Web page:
protobuf-java-util for java and protobuf for python contain simple utility methods to perform these transformations. Usage is shown here:

// Transform a Phenopacket into JSON
Phenopacket original = TestExamples.rareDiseasePhenopacket();

String asJson = JsonFormat.printer().print(original);

// Convert the JSON back to a Phenopacket
Phenopacket.Builder phenoPacketBuilder = Phenopacket.newBuilder();
JsonFormat.parser().merge(jsonString, phenoPacketBuilder);
Phenopacket fromJson =;

// Convert the JSON into YAML (using Jackson)
JsonNode jsonNodeTree = new ObjectMapper().readTree(jsonString);
String yamlPhenopacket = new YAMLMapper().writeValueAsString(jsonNodeTree);

// Convert the YAML back into JSON (using Jackson)
JsonNode jsonNodeTree = new YAMLMapper().readTree(yamlString);
String jsonPhenopacket = new ObjectMapper().writeValueAsString(jsonNodeTree);

// And finally back into a Java object
Phenopacket.Builder phenoPacketBuilder2 = Phenopacket.newBuilder();
JsonFormat.parser().merge(jsonPhenopacket, phenoPacketBuilder2);
Phenopacket fromJson2 =;
from google.protobuf.json_format import Parse, MessageToJson
from google.protobuf.timestamp_pb2 import Timestamp
from phenopackets import Phenopacket, Individual, PhenotypicFeature, OntologyClass

# Parsing phenopackets from json
with open('file.json', 'r') as jsfile:
    phenopacket = Parse(Phenopacket(),

# Writing phenopackets to json
with open('file.json', 'w') as jsfile:
    subject = Individual(id="Zaphod", sex="MALE", date_of_birth=Timestamp(seconds=-123456798))
    phenotypic_features = [PhenotypicFeature(type=OntologyClass(id="HG2G:00001", label="Hoopy")),
                           PhenotypicFeature(type=OntologyClass(id="HG2G:00002", label="Frood"))]

    phenopacket = Phenopacket(id="PPKT:1", subject=subject, phenotypic_features=phenotypic_features)

    json = MessageToJson(phenopacket)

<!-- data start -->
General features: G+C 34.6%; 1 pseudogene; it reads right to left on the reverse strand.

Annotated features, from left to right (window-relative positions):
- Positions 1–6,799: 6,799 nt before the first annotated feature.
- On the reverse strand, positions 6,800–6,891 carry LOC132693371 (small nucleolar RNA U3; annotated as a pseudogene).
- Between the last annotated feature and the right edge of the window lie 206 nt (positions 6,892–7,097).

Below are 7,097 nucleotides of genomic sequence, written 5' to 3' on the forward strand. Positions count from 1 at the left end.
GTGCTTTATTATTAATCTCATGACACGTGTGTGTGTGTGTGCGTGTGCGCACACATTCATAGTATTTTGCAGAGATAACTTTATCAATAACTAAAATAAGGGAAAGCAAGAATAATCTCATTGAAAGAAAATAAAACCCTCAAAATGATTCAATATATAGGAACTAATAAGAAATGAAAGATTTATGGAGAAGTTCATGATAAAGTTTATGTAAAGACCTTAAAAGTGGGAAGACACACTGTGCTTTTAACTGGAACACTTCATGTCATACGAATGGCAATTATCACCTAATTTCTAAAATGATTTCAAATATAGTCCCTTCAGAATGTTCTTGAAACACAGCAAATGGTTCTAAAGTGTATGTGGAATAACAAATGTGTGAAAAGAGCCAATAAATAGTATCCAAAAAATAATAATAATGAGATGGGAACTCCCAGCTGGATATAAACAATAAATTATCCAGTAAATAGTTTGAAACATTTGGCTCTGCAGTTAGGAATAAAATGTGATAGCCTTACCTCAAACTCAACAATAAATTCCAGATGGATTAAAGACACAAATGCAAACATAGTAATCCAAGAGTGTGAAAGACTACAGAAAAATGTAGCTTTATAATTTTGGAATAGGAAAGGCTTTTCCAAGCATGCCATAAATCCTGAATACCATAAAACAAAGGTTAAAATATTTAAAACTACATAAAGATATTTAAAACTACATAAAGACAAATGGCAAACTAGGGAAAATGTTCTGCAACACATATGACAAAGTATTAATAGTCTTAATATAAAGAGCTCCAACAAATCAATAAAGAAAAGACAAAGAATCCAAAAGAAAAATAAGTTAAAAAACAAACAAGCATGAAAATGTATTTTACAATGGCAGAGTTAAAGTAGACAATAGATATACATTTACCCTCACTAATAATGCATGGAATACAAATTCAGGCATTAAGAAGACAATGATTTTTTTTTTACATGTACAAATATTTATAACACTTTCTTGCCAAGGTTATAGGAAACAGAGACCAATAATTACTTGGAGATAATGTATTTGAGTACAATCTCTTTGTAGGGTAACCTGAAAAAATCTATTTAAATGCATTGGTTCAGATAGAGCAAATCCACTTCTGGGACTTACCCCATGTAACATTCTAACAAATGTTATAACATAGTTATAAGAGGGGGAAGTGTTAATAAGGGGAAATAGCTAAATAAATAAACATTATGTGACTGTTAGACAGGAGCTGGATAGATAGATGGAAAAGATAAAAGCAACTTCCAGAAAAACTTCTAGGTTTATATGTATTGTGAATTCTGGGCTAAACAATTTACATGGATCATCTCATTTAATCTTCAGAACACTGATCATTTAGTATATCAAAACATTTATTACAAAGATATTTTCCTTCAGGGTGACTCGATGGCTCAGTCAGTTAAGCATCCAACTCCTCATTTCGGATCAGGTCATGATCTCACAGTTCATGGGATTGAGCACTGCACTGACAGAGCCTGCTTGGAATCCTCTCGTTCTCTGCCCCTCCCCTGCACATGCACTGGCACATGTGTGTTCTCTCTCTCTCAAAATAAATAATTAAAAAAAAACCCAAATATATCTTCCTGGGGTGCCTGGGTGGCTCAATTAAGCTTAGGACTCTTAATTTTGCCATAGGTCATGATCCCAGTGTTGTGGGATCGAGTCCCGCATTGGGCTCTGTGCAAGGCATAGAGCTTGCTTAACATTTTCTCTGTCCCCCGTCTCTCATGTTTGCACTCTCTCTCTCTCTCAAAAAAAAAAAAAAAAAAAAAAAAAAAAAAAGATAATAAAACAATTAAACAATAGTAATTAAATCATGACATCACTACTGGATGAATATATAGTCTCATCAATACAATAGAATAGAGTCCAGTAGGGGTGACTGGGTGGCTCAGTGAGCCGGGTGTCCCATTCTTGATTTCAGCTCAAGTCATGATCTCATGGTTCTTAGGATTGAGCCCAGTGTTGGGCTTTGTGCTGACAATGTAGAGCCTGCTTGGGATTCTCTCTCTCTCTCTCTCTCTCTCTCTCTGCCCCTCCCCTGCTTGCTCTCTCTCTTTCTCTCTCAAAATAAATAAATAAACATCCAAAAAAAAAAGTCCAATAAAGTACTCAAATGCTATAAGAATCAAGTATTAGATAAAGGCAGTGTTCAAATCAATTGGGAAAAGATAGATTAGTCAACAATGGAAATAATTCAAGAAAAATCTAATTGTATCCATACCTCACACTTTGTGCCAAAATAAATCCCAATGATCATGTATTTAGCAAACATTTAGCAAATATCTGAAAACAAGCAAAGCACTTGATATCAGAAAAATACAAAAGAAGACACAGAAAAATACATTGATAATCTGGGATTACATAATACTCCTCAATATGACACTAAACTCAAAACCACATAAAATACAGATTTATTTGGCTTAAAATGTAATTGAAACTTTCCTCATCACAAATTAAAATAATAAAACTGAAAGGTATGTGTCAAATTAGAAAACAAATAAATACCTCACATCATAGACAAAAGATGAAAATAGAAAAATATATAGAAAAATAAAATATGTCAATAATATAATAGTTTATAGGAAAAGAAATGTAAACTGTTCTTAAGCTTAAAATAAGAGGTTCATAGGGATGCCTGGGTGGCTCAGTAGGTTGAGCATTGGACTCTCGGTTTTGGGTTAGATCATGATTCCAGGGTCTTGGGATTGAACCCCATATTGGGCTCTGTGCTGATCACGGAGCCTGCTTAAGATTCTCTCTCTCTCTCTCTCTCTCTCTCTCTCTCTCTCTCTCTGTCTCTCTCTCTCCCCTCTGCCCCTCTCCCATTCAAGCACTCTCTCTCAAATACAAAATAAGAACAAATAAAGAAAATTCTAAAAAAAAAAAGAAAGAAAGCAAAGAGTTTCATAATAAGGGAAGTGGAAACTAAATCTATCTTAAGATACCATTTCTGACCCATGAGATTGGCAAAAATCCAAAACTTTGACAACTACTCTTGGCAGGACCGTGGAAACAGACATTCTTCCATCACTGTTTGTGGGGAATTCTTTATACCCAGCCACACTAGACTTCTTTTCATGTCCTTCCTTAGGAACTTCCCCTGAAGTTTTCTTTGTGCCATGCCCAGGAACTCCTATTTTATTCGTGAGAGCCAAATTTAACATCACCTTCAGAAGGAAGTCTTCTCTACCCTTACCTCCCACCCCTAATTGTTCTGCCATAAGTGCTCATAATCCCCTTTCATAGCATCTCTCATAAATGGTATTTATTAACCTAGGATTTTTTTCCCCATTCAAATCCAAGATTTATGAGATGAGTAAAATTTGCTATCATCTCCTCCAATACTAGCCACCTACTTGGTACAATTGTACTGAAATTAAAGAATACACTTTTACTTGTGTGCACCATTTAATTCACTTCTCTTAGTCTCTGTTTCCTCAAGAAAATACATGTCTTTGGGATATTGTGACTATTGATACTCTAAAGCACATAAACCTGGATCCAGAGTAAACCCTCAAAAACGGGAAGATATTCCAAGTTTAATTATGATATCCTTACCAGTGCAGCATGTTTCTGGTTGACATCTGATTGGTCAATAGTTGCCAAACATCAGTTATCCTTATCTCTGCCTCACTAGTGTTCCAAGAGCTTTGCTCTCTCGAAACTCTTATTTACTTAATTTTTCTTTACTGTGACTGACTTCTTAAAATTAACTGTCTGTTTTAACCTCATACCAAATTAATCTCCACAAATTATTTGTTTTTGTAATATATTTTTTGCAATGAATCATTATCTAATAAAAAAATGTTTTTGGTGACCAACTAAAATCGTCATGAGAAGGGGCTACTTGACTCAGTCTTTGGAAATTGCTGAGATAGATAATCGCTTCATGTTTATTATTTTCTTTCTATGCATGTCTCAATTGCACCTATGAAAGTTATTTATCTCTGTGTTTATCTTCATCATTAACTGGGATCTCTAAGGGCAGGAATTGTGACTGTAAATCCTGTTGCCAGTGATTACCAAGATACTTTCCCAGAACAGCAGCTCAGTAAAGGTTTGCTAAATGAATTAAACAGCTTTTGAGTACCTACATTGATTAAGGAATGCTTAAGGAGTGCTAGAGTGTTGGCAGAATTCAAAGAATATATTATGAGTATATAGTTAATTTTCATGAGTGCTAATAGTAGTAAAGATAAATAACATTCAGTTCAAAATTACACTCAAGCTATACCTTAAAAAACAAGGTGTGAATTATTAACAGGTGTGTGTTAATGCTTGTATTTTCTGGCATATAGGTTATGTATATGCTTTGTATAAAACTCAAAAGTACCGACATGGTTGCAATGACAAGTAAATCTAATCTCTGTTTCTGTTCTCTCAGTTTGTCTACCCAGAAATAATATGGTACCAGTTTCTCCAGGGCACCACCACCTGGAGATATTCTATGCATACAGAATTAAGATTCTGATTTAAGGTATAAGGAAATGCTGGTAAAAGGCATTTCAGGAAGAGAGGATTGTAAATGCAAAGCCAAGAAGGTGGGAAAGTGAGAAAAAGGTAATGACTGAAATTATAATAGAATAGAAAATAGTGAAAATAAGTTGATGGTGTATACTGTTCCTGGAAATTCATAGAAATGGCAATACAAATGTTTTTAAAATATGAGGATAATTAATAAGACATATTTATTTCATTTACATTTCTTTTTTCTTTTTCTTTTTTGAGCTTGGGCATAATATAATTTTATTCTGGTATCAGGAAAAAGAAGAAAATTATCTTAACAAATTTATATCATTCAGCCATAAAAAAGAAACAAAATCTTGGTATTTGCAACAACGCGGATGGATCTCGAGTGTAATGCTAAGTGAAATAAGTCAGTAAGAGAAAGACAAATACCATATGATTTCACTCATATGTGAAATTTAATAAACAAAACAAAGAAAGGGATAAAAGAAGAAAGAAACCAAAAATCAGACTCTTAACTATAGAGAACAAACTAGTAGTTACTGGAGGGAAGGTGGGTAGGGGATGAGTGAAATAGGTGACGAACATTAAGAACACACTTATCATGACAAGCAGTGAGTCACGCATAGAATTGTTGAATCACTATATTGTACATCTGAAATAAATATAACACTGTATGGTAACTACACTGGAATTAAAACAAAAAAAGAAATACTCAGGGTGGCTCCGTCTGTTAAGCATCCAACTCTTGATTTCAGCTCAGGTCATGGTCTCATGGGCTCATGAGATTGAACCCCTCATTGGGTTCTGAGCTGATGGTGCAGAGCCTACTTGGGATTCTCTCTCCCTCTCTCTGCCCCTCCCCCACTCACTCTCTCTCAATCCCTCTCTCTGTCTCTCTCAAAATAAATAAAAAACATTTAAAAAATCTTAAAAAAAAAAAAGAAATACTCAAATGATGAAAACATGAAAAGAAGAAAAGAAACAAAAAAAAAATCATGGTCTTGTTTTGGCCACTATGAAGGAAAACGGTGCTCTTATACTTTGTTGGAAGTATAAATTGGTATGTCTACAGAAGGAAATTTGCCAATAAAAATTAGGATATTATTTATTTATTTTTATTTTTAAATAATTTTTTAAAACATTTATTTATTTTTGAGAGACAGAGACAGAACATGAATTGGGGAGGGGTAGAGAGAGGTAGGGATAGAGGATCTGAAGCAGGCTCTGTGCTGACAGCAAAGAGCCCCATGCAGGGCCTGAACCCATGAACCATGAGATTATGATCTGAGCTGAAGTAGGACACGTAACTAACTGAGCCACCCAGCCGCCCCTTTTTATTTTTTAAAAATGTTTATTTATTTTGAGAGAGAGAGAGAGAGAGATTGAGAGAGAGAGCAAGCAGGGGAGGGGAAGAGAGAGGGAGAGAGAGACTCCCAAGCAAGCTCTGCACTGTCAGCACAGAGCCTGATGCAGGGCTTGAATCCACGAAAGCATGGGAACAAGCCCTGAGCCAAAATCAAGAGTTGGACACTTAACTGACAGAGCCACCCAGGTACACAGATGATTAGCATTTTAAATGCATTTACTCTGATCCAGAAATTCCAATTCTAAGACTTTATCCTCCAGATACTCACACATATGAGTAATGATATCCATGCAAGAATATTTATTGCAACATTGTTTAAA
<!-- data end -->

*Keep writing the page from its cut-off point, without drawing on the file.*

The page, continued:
Building new messages from the schema

There is an example of how to do this included in the mme.proto file. Here the Matchmaker Exchange (MME) API has been implemented using the phenopackets schema, defining custom messages as required, but re-using messages from base.proto where applicable. Using the above example, perhaps the Phenopacket.genes is a problem as you wish to record not only the gene panels ordered, but also the candidate genes discovered in two separate fields. In this case, a new bespoke message could be created, using the Gene as a building block.

Git Submodules

This repo uses git submodules to import the VRS protobuf implementation. You may need to use the following command after cloning/update for things to build correctly:

$ git submodule update --init --recursive


The project can be built using the awesome Takari maven wrapper which requires no local maven installation. The only requirement for the build is to have a working java installation and network access.

To do this cd to the project root and run the wrapper scripts:

$ ./mvnw clean install


$ ./mvnw.cmd clean install

Sign artefacts for release

There is a release-sign-artifacts profile for Java which can be triggered with the command

$ ./mvnw clean install -DperformRelease=true

The Python artefacts are released by running


$ bash release-test


$ bash release-prod

Java, Python and C++ artefacts

Building the project will automatically compile Java, Python and C++ artefacts. The Java jar file can be directly used in any Java project. For Python or C++ the build artefacts can be found at




Other languages will need to compile the files in src/main/proto to their desired language. The protobuf developer site has examples on how to do this, e.g GO or C#. Protobuf also supports a host of other languages.